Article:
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Home > Space Pin Badges > U.S. Programs & Missions > Gemini
Gemini 6 Lapel Pin
in stock
£3.50
Gemini 6 Lapel Pin

Gemini 6A was the fifth crewed Earth-orbiting spacecraft of the Gemini series, having been launched after Gemini 7, with the intent of making rendezvous with Gemini 7 in Earth orbit. The astronauts on the 26 hour mission were Walter Schirra and Thomas Stafford. The mission priorities were to demonstrate on-time launch procedures, closed-loop rendezvous capabilities, and stationkeeping techniques with Gemini 7. Other objectives were to evaluate the spacecraft reentry guidance capabilities, and conduct spacecraft systems tests and four experiments. This mission was originally designated Gemini 6 and scheduled for launch on 25 October but was cancelled when the Agena target vehicle failed to go into orbit an hour earlier.

Mission Profile

Gemini 6A was scheduled to launch on 12 December 1965, but the launch was aborted one second after engine ignition because an electrical umbilical separated prematurely. This was the first time an astronaut mission was aborted after ignition start. The mission launched successfully from Complex 19 on 15 December at 8:37:26 a.m. EST (13:37:26.471 UT) and was inserted into a 161.0 x 259.4 km orbit at 8:43:25. At this point Gemini 6A trailed Gemini 7 by about 1900 km. Four major thruster burns were performed starting at 9:11 to catch up to Gemini 7. First radar lock indicated a distance of 396 km. Two more major thruster burns preceded the final braking maneuver at 2:27 p.m. EST. Rendezvous was technically achieved and stationkeeping begun at 2:33 with the two Gemini spacecraft in zero relative motion at a distance of 110 meters. Stationkeeping maneuvers involving the spacecraft circling each other and approaching and backing off continued for 5 hours 19 minutes over three and a half orbits. During the maneuvers, all four astronauts on both spacecraft took turns in the formation flying activities and photographs were taken from both spacecraft. This marked the first time two spacecraft were maneuvered with respect to each other by their crews. At the end of stationkeeping Gemini 6 fired thrusters to move to a position roughly 50 km away from Gemini 7 for drifting flight during the sleep period.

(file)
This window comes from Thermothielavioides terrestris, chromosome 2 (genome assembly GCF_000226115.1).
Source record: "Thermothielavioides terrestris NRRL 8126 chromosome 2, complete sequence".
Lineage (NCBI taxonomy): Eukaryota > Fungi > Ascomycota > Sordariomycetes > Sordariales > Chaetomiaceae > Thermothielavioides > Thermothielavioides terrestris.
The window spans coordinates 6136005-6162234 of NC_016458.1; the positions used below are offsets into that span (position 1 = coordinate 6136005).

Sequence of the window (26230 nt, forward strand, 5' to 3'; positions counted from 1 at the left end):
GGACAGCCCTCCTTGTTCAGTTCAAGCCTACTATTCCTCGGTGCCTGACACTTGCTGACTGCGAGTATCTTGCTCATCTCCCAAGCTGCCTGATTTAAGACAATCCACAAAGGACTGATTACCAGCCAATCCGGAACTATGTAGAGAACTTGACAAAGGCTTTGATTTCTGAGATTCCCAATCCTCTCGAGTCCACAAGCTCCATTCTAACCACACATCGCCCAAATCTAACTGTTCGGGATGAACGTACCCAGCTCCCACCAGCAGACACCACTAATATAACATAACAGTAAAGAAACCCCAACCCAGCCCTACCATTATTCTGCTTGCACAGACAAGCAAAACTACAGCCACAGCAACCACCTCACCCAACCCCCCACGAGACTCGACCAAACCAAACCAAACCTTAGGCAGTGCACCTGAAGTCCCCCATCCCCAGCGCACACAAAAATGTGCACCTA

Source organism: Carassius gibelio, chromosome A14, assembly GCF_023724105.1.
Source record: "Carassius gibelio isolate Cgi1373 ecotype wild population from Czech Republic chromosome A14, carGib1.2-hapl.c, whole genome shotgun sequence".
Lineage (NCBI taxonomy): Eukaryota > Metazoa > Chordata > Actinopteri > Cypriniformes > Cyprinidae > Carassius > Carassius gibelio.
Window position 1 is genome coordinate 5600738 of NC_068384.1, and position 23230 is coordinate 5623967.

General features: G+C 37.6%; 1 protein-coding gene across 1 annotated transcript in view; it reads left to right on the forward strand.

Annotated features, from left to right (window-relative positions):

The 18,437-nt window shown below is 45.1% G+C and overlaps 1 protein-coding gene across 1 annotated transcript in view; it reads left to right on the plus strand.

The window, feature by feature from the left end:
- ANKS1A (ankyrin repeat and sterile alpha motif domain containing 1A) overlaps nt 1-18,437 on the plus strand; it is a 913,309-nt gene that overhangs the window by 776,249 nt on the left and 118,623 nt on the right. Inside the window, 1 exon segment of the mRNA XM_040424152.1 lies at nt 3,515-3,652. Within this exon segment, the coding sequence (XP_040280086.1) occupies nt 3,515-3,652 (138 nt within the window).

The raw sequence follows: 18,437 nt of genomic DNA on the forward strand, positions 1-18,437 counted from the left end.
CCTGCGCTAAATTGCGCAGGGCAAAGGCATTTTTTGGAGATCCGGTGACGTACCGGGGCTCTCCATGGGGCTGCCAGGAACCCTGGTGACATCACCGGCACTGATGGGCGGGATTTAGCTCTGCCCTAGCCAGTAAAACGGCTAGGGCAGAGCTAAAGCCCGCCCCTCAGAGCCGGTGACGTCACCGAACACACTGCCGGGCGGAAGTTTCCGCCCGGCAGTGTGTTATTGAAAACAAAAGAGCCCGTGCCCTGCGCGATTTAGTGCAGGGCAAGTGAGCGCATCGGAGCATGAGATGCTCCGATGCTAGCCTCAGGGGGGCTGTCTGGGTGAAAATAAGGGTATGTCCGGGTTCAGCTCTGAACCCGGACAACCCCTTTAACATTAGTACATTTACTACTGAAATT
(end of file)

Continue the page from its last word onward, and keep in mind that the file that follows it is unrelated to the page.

Near the end of the 15th revolution the retrorockets were fired at 9:53:24 a.m. EST on 16 December and splashdown occurred at 10:28:50 at 23.58 N, 67.83 W only 13 km from the target. This was the first successful controlled reentry to a predetermined point in the U.S. manned spaceflight program. The spacecraft and crew were brought aboard the aircraft carrier U.S.S. Wasp at 11:32 a.m. The recovery and rendezvous section of the spacecraft splashed down in the same area and was retrieved, this was the first time the service section was recovered. Total mission elapsed time was 25:51:24.

All primary mission objectives were achieved. The only major malfunction was the failure of the delayed time telemetry tape recorder at 20 hours 55 minutes into the mission, resulting in loss of the last 4:20 of delayed time telemetry. The crew conducted three scientific experiments -- (1) synoptic terrain photography, (2) synoptic weather photography, and (3) dim light photography. The fourth experiment, measurement of radiation in spacecraft, was only partly completed.